spaghetti building attempts

Children’s science ideas at Banbury Museum

A couple of weeks ago I finally got round to taking N to Banbury Museum.  I’ve been meaning to for ages because a) I’ve never been and b) they quite often do children’s activities at weekends.  The week we went was a Science Day, with activities for over 4s.

We’d nipped into town anyway, and for once planned it so that we were ready for when the museum opened, rather than having finished our shopping way too early.  The activity days are a bargain.  Although the museum is free, special events for children are ticket only and range from around £1-3.  This event was a bargain £1.50 for N.

The science event was being held on the bridge and was structured as a drop in like so many of the events are.  It was all very relaxed, and lovely to be able to overlook the canal while we were doing our science experiments.  Staff were on hand to show us what to do at each activity table, although the instructions on the table were all easy to understand.  Everything was based on day to day ingredients, but with a science slant – so engineering, technology, chemistry etc. All great fun, and much more practical and exciting than stuffy science you might remember from your school days (or was that just me?!).

Here were some of the science experiments we had a go at.

Bridge building with cotton buds

What you need – cotton buds minus the cotton wool ends on, mini marshmallows, 2 high items (or stacks of books) to create a gap to build the bridge over.

We started with the bridge building using cotton bud sticks and mini marshmallows.  The challenge was to build a bridge to go across the river, and to be able to drive a matchbox car over it without it collapsing.  Of course I like a challenge, and I remember the basic theory of triangular structures, along with maths practical sessions building bridges out of newspaper and sellotape when we were at school.  N was just happy sticking the marshmallows together and ordering me to use certain cotton buds.  He was good at sharing out the cotton buds and marshmallows though so he got a bit of maths learning in there.

superscience building bridges

N did build a (kind of) bridge himself, and we tried it out alongside mine.  Then it was time to test.  Put the bridges in position, put the bit of card over the track part, and push the car across.  Whoop both worked…until N heavy handedly tried his own version of pushing a car over it.

childrens engineering

N then spotted marshmallows at another table so he wanted to have a go at building a spaghetti tower.

Tower building with spaghetti

What you need – spaghetti, mini marshmallows

spaghetti and marshmallow towers

This seemed like a simple challenge, but was actually really hard.  Spaghetti is not strong so it was good for N to try and learn how not to force it too hard, and to hold the spaghetti next to where he was pushing the marshmallow on.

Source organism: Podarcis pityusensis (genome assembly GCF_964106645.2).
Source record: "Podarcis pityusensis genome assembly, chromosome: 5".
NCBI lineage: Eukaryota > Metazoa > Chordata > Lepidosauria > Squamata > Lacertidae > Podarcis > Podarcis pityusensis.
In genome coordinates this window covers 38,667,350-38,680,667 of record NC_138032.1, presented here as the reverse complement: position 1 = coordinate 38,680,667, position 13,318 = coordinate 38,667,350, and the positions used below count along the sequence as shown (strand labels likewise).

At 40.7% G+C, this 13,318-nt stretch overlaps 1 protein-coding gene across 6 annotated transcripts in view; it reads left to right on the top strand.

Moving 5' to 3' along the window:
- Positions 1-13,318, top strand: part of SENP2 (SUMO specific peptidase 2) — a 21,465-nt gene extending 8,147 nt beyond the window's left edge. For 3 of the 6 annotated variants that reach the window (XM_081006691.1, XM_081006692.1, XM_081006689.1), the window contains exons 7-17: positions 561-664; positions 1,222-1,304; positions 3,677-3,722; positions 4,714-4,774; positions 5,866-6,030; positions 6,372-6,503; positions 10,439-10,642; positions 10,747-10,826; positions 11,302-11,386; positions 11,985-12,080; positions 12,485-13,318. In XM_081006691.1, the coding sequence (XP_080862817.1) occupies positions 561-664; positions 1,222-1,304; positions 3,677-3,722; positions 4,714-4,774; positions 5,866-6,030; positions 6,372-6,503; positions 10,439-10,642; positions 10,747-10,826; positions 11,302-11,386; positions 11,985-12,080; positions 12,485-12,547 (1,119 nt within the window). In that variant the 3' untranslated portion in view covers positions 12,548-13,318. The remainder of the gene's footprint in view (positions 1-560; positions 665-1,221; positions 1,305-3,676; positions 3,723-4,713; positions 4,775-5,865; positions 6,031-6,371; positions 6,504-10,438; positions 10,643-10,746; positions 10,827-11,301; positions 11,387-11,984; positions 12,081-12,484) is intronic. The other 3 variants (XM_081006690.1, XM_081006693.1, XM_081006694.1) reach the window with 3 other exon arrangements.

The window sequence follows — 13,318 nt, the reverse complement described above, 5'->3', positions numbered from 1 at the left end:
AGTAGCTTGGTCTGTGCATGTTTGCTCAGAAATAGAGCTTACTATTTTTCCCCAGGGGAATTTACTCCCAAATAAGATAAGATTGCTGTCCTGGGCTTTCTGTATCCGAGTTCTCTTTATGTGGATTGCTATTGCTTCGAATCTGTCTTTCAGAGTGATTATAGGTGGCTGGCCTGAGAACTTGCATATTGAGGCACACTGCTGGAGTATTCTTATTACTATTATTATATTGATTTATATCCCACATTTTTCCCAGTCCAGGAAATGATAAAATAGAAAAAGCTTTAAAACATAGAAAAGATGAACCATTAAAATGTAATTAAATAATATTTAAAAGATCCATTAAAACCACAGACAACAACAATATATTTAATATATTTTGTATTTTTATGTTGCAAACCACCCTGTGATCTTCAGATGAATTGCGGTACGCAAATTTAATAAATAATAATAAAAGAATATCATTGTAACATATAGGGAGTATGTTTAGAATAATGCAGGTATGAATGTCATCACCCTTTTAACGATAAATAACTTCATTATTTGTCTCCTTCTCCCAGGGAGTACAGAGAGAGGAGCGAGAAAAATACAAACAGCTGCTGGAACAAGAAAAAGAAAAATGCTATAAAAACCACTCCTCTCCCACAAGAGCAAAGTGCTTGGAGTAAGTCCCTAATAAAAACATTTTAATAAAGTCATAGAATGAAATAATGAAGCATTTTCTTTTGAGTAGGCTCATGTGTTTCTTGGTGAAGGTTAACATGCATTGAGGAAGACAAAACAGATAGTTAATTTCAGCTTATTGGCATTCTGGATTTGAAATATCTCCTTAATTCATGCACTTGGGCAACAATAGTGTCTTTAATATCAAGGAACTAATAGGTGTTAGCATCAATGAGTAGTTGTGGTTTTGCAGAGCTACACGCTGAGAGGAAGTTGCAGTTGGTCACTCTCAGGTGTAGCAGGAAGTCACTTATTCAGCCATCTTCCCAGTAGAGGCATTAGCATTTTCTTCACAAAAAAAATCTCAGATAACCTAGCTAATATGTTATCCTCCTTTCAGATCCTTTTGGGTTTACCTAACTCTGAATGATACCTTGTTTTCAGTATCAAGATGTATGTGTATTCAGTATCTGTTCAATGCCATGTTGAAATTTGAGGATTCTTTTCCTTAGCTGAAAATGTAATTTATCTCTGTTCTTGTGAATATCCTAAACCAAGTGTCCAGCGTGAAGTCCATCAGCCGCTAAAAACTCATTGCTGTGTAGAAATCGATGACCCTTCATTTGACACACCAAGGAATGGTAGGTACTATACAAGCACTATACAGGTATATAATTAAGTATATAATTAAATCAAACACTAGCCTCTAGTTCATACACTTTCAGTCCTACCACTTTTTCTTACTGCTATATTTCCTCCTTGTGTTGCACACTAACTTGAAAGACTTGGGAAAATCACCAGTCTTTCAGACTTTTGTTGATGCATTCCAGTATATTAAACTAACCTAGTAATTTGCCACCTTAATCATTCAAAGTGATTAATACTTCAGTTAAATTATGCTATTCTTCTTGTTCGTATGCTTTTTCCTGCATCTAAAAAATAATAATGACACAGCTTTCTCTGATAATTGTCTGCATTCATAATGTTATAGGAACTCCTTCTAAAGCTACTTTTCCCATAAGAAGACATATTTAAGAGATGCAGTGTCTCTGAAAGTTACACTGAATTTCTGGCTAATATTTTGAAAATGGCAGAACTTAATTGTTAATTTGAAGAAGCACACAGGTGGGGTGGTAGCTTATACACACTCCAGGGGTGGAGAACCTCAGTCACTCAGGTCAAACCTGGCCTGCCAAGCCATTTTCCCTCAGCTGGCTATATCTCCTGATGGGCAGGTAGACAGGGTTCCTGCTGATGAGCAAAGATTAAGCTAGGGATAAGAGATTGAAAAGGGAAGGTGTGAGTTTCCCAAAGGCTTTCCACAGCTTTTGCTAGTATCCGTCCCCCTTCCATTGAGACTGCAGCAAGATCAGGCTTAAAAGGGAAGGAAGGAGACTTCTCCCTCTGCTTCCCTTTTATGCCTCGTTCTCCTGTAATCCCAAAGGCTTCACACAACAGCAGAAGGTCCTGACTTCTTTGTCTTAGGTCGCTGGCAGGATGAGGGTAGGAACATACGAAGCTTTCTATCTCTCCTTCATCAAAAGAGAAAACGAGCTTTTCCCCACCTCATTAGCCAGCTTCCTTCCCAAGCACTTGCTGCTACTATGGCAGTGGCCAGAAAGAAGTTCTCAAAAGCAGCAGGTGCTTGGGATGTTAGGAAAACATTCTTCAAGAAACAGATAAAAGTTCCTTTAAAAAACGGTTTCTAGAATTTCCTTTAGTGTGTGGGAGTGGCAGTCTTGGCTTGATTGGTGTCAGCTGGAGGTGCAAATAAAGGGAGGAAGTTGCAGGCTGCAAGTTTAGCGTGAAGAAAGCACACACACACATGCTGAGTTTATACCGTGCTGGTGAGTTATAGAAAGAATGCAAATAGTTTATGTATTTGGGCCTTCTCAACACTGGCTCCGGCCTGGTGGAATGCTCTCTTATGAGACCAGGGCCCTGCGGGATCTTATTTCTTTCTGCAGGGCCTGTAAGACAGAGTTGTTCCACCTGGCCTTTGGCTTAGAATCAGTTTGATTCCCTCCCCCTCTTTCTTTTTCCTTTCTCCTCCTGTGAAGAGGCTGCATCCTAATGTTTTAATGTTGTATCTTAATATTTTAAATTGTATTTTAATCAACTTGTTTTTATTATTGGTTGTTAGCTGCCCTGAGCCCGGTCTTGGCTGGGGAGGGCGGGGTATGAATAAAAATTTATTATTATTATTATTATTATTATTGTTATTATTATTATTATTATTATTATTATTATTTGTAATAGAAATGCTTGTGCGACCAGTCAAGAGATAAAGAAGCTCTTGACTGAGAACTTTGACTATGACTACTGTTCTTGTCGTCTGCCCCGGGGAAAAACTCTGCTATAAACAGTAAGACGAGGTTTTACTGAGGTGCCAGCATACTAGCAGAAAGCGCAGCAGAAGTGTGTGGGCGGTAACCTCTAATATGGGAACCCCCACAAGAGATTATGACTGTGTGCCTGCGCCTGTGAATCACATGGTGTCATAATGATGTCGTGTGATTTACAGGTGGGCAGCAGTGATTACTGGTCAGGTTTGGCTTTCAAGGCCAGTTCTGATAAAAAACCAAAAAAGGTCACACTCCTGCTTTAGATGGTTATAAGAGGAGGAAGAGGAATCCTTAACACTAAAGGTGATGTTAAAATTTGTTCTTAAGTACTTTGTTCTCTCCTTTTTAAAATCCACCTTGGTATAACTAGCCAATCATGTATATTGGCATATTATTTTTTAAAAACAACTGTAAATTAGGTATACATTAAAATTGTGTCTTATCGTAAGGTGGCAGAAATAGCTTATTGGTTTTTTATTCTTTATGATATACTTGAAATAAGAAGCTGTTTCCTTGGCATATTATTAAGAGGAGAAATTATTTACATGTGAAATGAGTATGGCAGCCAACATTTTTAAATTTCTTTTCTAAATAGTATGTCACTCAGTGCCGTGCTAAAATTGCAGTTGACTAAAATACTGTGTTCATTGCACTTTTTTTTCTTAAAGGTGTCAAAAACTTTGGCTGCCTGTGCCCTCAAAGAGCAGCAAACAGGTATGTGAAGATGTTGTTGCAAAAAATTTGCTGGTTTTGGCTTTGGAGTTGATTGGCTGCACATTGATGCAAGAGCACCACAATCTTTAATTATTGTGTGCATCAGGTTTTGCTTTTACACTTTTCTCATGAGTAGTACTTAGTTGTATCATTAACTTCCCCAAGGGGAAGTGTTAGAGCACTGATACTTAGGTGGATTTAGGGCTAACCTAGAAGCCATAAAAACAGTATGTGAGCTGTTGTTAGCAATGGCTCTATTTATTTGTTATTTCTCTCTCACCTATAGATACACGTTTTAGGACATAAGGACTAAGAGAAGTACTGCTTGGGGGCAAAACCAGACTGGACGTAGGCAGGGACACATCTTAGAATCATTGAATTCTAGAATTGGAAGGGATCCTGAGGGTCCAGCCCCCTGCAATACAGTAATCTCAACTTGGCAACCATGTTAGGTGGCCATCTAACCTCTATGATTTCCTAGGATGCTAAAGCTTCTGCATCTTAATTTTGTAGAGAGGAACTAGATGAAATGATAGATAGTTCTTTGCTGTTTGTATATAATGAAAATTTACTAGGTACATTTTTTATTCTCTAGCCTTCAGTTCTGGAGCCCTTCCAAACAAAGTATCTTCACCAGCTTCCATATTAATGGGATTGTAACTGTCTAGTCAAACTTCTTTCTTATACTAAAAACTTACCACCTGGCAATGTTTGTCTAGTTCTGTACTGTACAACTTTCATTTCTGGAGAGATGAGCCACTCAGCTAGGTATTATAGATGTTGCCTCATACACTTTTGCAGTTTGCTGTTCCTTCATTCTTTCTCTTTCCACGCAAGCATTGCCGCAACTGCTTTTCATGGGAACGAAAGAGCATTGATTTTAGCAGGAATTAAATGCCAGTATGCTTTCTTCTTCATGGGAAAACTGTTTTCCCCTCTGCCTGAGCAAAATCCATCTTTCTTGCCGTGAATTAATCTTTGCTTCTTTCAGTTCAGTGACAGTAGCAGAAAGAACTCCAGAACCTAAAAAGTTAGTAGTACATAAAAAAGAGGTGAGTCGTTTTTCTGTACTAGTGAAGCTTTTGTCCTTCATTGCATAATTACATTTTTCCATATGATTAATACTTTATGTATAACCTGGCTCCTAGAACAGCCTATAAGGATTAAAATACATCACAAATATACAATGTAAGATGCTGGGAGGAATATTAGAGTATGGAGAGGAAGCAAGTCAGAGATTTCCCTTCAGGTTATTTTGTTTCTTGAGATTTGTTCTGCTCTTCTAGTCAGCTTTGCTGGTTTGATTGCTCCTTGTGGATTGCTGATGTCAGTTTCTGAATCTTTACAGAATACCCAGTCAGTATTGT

spaghetti and marshmallow tower

We didn’t get a very high tower made, but it still achieved the aim of looking like a tower, even if we didn’t break the height target.

spaghetti building attempts

Paper helicopters

What you need – paper (any size, but we had A5ish), paper clip

I remembered these from my youth, and we’ve been pointing out sycamore ‘helicopters’ when they’ve been out on the trees.  N really loved these although he did need to be lifted up or on a chair to actually be high enough to see them twirl.

I’ve attached a paper helicopter printable template with instructions.  You can adjust to any size you want, print out and use, or just refer to it to create your own from whatever paper you have. Smaller will be better, you probably don’t want much bigger than A5.  And really you want narrower to the length for it to work well.

paper helicopter

We made one each, added the paper clip to the bottom to hold the folded thirds together and create a weight, and then launched.

Lots of fun watching it twirling round to the ground.

Our helicopters were also taken home to show the OH how well they could fly…giving N an excuse to stand on the kitchen table.

Sinking submarines

On another table there were big bottles of water and little toy submarines.  It was time to find out more about sinking and rising of ships by using baking powder.  It was a case of putting a spoon of baking powder into the little hold of the submarine, popping the lid back on.

baking power submarines

Then we had to put the submarine under the water, wiggle it about a bit get to get the reaction between the water and bicarb to start, then let go.  The submarine then sinks and rises in the water.  You can find out about the science behind it, and learn how to make a carrot version by going to this science club website.

dunking the submarine

N quite liked this one, although he didn’t really think before launching in to get the sunken submarine from the bottom of the bottle.  One wet arm and coat sleeve later, and we were heading off to see some of the static canal exhibits on the museum bridge.

N loved making the canal locks work

winding the lock

testing the weight of bridges

testing bridge weights

and generally enjoying watching what was happening on the canal.  For a bargain price and an hour or so of our time, he learnt a few new things, tried some different experiments and explored a bit of local history.  I’ll definitely be looking out for more of the children’s events at our local museum.

children's science activities

Have you got a local museum who does similar events?  Have you tried any of these experiments?

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  1. Wow what brilliant ideas! I’m going to try some of these. My little one may eat most of the marshmellows though.

    1. It’s ingenious, but a nightmare because the spaghetti always breaks. Takes a careful hand and patience. N mostly liked breaking it into (too) small pieces

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